Robin V. West, MD: I decided at an earlier age that I wanted to be a physician, even though neither of my parents were physicians. My pediatrician was probably my biggest influence. He had excellent bedside manners, and his enthusiasm about his profession was contagious. I actually asked for a copy of Gray’s Anatomy for Christmas when I was 5 years old (I still have the copy).

Laura L. Forese, MD, MPH: I decided on medicine as a young girl, highly influenced by my parents. Neither of them were physicians, and I probably didn’t know enough about medicine. I entered medical school immediately after graduation from college and then went on to a time-consuming surgical residency. One of the things I regret about my career is that I didn’t take time off between college and medical school. I believe that would have given me a better perspective on medicine and would have made me appreciate it more. As it was, I went through too quickly and didn’t appreciate the opportunities that were given to me. I feel that I missed out on most of my twenties and early thirties. I was just too tired to enjoy them.

Serena S. Hu, MD: I was encouraged by my parents who, being good Chinese parents, wanted their daughter who was good in science to go into medicine. Since I got interested in orthopedics, there was no looking back or around at other fields.

Valerae O. Lewis, MD: I am one of those boring people who have always wanted to be a physician. My father is an internist and I think at an early age I wanted to emulate him. As I grew older, I saw the satisfaction he derived from treating his patients and the love and admiration that the patients had for him. He always seemed excited to go to work and he emphasized that a good physician is always learning. The continual growth aspect of medicine excited me.

“Being a competitive athlete has influenced my practice and decision to choose sports medicine as a specialty.”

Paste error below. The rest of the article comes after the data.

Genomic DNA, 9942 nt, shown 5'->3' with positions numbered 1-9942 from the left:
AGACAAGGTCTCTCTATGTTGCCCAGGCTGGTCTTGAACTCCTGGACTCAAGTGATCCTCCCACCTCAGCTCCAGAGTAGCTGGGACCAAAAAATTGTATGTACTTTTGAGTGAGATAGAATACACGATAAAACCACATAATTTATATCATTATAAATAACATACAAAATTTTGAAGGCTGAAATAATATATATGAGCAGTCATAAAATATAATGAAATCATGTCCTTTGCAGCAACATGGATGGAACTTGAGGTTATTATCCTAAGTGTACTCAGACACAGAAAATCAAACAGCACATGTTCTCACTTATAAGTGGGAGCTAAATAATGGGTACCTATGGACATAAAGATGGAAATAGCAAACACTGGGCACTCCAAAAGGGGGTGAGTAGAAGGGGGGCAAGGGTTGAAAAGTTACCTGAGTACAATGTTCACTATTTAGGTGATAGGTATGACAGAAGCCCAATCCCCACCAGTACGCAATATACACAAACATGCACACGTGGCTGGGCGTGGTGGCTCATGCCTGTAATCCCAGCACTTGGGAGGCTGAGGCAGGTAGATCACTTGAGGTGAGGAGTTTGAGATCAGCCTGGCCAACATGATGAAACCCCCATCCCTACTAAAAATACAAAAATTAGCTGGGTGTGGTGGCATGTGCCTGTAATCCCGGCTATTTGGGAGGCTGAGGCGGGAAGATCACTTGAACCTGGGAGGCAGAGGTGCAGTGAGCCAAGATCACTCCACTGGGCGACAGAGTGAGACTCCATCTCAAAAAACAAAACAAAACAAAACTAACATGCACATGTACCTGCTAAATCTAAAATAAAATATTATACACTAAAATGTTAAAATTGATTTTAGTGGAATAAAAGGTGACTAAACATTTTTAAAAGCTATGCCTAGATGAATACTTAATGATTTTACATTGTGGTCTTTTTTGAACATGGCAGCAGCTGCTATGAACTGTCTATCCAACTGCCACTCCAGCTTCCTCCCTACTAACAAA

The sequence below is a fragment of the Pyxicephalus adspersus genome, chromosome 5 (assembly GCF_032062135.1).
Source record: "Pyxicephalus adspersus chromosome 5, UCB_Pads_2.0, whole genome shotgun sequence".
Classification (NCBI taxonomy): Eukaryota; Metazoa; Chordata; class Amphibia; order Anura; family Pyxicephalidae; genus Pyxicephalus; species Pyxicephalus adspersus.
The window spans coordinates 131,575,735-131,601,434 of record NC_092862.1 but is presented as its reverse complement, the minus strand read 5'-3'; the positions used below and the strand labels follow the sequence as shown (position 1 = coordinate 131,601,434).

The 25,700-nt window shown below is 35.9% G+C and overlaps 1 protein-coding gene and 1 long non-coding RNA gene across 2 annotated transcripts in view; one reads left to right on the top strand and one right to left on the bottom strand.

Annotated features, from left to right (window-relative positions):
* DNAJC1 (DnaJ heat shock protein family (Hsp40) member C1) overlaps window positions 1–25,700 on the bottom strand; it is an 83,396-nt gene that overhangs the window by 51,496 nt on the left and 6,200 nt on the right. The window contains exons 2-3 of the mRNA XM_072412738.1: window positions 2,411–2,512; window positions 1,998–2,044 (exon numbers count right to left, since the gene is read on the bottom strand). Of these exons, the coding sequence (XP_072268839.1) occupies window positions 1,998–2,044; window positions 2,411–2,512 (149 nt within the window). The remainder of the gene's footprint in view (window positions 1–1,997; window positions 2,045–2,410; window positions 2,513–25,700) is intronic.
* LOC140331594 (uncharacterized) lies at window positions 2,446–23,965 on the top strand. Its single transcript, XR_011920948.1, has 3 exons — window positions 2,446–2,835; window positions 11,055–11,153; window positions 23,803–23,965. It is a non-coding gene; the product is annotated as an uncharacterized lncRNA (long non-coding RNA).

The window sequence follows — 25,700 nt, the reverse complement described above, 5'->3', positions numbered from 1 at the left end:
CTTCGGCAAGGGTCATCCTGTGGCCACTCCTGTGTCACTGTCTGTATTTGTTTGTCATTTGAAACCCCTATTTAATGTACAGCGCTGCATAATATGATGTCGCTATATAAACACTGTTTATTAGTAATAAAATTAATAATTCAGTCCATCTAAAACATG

— Robin V. West, MD

Patricia L. McKay, CDR, MC, USN: I grew up on a farm and was exposed to lots of animals. The constant preventive, perinatal and injury care required on the farm were an inspiration to pursue medicine — only I wanted to take care of people.

I chose medicine after high school. I went to Villa Julie College in Stevenson, Md., to pursue a bachelor of science in nursing program, but after completing the first 2 years I transferred to the University of Maryland Baltimore County for pre-med. My logic went something like this ... I wasn’t an honors student in high school, mostly A’s and B’s, but thought medical school required more. I always knew I wanted to have children and thought nursing would be more flexible, and it is.

Peggy L. Naas, RN, MD, MBA: I was a baccalaureate-degree registered nurse working in oncology at the University of Minnesota when Dr. Clara Bloomfield, one of the staff physicians, encouraged me to consider becoming a physician. The opportunity to challenge myself and to make a difference in people’s lives at so fundamental a level such as their health attracted me to medicine. I returned to school full time for 2 years in pre-medicine and biologic sciences while I continued working evenings in a county emergency department.

Tosi: What attracted you specifically to orthopedics?

West: Orthopedics came naturally to me. I always loved science and math. The combination of anatomy, physics and biomechanics were a perfect fit. I also love the diversity that orthopedics offers. I get to perform surgery, have personal interactions with the patients in the office, and treat young and old patients from a variety of socioeconomic backgrounds.